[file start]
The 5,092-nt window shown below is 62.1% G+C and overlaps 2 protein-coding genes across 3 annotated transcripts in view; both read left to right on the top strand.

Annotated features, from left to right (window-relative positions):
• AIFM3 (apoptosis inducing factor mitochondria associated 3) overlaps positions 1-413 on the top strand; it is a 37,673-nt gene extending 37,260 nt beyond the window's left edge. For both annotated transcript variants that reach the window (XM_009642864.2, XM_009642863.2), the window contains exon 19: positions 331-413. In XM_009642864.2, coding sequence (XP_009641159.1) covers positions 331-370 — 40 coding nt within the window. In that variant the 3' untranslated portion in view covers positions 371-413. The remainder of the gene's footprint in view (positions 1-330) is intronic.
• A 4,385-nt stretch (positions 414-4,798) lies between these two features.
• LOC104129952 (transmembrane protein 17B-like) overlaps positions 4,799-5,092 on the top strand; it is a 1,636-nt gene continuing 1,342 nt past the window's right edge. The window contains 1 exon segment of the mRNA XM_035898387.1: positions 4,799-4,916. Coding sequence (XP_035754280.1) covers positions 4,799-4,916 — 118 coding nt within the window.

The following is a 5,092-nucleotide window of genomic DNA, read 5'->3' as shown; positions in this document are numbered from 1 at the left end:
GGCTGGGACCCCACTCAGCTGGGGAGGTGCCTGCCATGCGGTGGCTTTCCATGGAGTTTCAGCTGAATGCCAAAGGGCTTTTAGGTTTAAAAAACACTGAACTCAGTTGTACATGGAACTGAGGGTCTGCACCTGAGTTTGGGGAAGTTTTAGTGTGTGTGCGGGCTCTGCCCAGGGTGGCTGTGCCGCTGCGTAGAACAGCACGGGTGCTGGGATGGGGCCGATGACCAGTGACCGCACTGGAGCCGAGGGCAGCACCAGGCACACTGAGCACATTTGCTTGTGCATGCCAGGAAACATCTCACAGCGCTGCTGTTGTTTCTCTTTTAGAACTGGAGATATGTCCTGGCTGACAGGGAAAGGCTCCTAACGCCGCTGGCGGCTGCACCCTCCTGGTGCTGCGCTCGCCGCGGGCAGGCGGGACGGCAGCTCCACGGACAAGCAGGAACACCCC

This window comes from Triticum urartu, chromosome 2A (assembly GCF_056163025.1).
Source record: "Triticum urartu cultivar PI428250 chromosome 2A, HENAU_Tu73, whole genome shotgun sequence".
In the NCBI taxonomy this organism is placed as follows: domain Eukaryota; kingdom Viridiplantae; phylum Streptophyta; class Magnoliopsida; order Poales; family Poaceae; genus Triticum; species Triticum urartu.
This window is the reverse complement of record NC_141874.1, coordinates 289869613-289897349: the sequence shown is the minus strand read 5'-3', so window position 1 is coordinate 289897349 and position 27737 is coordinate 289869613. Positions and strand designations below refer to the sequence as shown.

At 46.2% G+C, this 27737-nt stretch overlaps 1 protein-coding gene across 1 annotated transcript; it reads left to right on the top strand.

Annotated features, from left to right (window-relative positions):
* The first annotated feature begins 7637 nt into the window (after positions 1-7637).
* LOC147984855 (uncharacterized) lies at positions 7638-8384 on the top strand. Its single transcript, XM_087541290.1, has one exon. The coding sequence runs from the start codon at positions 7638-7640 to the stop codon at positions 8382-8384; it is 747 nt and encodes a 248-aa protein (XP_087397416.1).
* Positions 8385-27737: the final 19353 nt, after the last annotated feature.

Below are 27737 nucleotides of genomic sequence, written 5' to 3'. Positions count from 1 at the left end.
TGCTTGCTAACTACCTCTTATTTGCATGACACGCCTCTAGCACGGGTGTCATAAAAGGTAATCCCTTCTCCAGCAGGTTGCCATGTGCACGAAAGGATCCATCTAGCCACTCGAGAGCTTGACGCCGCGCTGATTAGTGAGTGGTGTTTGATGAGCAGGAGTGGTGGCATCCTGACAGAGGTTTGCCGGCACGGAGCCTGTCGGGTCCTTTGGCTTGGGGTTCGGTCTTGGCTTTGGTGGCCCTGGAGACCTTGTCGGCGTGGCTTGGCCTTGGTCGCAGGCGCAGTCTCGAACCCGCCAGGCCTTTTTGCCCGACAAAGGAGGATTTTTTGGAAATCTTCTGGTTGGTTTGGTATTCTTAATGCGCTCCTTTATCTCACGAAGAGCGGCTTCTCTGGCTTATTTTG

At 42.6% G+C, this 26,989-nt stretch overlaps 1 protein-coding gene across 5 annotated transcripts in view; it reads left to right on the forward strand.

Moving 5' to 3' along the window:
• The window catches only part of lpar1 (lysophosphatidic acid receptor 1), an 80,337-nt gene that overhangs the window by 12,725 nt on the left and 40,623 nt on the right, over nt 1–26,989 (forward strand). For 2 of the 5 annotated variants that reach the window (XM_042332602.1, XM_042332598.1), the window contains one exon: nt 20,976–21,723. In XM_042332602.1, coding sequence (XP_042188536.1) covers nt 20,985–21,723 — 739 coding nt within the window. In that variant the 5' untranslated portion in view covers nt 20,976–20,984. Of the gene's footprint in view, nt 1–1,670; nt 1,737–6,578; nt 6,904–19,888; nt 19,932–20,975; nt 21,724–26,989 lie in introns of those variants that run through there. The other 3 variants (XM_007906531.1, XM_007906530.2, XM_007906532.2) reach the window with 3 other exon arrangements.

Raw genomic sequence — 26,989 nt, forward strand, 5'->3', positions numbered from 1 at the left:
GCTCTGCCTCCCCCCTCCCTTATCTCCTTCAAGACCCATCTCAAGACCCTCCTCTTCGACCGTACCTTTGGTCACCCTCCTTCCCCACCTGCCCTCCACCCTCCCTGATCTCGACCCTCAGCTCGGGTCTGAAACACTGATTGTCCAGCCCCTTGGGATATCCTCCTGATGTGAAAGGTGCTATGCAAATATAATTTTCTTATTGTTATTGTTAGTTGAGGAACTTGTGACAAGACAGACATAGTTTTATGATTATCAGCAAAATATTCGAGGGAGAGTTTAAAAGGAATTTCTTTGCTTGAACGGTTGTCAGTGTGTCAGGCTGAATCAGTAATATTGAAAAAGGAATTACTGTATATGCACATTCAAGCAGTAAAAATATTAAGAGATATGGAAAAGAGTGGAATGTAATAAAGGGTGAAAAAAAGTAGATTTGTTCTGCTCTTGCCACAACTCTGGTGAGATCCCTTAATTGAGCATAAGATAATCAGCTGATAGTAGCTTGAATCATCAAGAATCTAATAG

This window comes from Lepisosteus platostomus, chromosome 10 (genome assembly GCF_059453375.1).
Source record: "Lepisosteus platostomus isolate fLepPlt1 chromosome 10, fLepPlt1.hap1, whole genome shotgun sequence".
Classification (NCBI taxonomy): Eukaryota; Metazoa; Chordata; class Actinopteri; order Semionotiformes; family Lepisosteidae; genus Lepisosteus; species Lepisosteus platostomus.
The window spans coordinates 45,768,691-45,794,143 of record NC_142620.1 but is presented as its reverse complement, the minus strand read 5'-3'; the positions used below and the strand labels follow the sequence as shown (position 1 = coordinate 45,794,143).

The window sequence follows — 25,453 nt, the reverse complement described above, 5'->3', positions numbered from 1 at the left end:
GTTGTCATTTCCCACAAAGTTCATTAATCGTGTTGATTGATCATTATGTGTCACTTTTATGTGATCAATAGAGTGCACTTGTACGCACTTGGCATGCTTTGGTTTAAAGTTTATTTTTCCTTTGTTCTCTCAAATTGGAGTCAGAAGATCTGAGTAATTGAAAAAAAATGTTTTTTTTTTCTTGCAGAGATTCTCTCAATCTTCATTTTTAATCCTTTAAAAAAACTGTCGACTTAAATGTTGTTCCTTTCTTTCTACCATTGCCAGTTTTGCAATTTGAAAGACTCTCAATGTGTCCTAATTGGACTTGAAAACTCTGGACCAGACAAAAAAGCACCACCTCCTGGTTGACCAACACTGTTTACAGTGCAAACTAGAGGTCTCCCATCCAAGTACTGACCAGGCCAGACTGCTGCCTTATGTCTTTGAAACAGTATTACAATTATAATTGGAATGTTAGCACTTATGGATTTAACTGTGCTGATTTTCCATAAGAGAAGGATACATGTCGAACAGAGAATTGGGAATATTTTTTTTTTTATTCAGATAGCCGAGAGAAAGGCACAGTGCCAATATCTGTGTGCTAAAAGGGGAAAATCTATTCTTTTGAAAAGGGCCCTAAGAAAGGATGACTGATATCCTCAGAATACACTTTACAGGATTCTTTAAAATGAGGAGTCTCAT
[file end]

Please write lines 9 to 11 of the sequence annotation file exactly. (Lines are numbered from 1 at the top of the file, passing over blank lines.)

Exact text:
Source record: "Triticum urartu cultivar PI428250 chromosome 2A, HENAU_Tu73, whole genome shotgun sequence".
In the NCBI taxonomy this organism is placed as follows: domain Eukaryota; kingdom Viridiplantae; phylum Streptophyta; class Magnoliopsida; order Poales; family Poaceae; genus Triticum; species Triticum urartu.
This window is the reverse complement of record NC_141874.1, coordinates 289869613-289897349: the sequence shown is the minus strand read 5'-3', so window position 1 is coordinate 289897349 and position 27737 is coordinate 289869613. Positions and strand designations below refer to the sequence as shown.